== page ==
Governor Glenn Youngkin (seated) signs animal welfare bills, with Del. Buddy Fowler (R-55e), Del. Rob Bell (R-58th), Senator Bill Stanley (R-20th) and Senator Jennifer Boysko (D-33rd)
Known as the “Beagle Bills,” the bills specifically protect the research dog breed of choice, beagles and cats, bred for medical and scientific research and testing. Previously, research breeders were exempt from most Virginia animal welfare laws. The newly enacted bills will subject commercial research breeders to the same requirements as other regulated commercial breeders. The new laws cover both cats and dogs; and require new record keeping, adoption before euthanasia for unnecessary animals, coverage under pet cruelty penalties; and a ban on further sales if found guilty of a certain number and type of welfare violations, after July 2023. Several of the beagles rescued from a life of research and cleared for adoption attended the signing ceremony with their new owners or host family. parents.
In recent years, the advocacy for legislative action on animals in Virginia has been the sale of puppy mills at pet stores. This year, the majority of animal bills have focused on protecting research dogs and cats. Members of both parties have sponsored bills to protect dogs and cats bred for research. Five of those 11 similar bills survived and received unanimous votes to be introduced into the governor’s desk, and were signed into law on April 4.
Many aspects of similar Democratic-sponsored bills have been altered in the language of these final signed bills for which Republican Sen. Bill Stanley (R-20th) and Delegate Rob Bell (R-58th) were lead bosses. Working toward a compromise, Senator Jennifer Boysko (D-33rd) became joint chief patron of the Stanley Bills, and Delegate Kaye Kory (D-38th), chair of the General Assembly Animals Caucus, became the godmother of three of the bills. , ensuring that all provisions of the safeguards have been included.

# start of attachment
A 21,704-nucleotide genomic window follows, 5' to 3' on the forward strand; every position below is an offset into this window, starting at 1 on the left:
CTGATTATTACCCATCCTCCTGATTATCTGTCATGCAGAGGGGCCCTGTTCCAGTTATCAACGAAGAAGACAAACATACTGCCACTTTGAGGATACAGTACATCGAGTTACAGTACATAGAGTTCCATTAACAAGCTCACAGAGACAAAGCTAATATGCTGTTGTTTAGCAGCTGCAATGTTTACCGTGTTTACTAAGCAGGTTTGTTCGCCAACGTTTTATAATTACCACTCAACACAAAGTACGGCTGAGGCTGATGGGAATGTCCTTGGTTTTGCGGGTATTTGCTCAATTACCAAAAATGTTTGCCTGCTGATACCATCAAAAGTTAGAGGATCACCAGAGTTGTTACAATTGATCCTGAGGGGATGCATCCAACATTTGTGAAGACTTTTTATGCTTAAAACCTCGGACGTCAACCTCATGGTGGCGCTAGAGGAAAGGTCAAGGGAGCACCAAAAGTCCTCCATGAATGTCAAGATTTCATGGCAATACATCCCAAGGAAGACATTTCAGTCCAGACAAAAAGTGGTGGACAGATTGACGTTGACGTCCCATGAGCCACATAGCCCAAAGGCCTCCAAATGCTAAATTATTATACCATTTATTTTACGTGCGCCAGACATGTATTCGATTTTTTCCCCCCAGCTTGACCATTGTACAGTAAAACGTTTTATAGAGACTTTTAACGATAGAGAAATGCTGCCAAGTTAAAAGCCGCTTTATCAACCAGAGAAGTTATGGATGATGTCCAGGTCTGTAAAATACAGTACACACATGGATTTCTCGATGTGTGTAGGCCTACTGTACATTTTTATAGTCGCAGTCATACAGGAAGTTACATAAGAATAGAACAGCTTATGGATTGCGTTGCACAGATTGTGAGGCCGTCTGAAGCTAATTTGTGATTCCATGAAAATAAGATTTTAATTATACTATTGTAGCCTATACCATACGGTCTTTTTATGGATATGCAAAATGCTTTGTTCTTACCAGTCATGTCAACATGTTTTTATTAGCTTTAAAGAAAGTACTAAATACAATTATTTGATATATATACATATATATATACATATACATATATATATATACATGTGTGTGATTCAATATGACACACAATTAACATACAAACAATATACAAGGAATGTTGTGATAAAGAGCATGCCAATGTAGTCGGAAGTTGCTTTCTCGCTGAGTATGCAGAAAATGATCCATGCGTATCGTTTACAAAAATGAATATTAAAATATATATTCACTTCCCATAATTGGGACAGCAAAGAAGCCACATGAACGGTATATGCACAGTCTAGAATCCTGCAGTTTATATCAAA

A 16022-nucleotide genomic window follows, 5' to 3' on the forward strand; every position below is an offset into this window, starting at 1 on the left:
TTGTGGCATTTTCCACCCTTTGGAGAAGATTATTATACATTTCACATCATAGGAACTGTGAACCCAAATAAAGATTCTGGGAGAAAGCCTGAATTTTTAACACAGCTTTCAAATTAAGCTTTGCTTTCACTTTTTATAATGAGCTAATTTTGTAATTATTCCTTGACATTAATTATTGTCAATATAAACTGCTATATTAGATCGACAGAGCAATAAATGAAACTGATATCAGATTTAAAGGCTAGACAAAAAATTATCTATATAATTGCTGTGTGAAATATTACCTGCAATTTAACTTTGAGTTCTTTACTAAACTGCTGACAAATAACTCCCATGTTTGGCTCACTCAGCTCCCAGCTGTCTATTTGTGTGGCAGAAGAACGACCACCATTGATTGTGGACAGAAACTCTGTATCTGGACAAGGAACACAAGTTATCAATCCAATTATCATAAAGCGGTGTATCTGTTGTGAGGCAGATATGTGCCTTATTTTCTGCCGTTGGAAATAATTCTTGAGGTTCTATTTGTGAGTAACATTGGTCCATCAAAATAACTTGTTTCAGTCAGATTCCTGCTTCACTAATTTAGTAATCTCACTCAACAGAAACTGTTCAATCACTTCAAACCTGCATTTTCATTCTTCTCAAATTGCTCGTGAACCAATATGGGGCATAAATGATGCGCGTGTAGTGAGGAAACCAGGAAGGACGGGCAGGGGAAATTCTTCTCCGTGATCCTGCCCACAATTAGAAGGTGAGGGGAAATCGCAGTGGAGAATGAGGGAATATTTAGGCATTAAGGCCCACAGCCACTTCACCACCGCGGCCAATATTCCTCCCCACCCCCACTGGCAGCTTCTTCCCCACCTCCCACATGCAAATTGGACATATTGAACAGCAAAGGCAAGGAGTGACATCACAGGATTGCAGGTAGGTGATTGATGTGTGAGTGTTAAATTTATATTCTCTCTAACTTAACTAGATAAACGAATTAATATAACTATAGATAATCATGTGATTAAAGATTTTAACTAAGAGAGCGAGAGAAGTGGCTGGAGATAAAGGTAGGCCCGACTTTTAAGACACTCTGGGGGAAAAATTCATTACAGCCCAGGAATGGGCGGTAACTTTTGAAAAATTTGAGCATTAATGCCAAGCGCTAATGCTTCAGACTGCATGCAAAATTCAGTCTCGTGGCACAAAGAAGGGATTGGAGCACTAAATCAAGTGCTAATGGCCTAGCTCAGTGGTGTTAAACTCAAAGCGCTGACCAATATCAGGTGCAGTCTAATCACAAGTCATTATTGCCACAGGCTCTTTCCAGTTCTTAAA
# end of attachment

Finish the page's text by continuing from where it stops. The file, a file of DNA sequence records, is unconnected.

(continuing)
Virginia’s only commercial search dog breeder, Cumberland-based Envigo, has clashed with federal inspectors from the US Department of Agriculture. During the nine-month period, USDA inspectors found 73 animal welfare law violations, nearly half of which fell into the most serious category. Documented violations included withholding food from nursing females, euthanasia without the required anesthesia, over 300 puppy deaths, injured dogs, and poor housing and sanitation.
The original House bills sought to shut down the offending Cumberland operation, while the Senate bills, after subcommittee amendment, authorized a faint hope philosophy. Subcommittee Chairman Sen. Dave Marsden (D-37th) took the position that Virginia should deal with the bad breeding operation rather than chase them out of state to become the problem of ‘another.
Envigo’s abuses have also come under scrutiny from US Senators Mark Warner and Tim Kaine. In a letter dated March 31, 2022 to the Animal and Plant Health Inspection Service, the senators urged “aggressive enforcement action” and set April 20 as the deadline for answering a list of questions related to the case.
Companion animal issues often make up a significant portion of the bills considered by agriculture committees each session at the state and federal levels. Interest in animal welfare is high, given that 68% of U.S. households had a pet in 2021, according to the Animal Legal Defense Fund.